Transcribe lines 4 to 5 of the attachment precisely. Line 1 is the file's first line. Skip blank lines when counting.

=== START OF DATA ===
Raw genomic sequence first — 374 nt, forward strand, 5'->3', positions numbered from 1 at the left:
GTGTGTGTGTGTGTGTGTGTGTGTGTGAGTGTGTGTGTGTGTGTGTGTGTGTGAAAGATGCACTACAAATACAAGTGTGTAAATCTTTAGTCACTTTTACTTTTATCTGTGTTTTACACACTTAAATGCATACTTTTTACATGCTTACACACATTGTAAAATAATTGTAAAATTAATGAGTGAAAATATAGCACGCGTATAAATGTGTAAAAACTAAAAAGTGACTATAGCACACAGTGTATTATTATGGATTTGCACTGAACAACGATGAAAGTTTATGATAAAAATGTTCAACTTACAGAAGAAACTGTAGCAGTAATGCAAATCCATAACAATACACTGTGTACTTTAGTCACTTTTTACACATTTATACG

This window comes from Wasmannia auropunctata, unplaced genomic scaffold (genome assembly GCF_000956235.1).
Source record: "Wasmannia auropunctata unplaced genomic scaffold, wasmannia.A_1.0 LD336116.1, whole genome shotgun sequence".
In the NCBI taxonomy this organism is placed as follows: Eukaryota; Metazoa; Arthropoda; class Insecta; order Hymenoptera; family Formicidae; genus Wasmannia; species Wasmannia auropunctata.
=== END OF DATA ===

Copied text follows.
Source record: "Wasmannia auropunctata unplaced genomic scaffold, wasmannia.A_1.0 LD336116.1, whole genome shotgun sequence".
In the NCBI taxonomy this organism is placed as follows: Eukaryota; Metazoa; Arthropoda; class Insecta; order Hymenoptera; family Formicidae; genus Wasmannia; species Wasmannia auropunctata.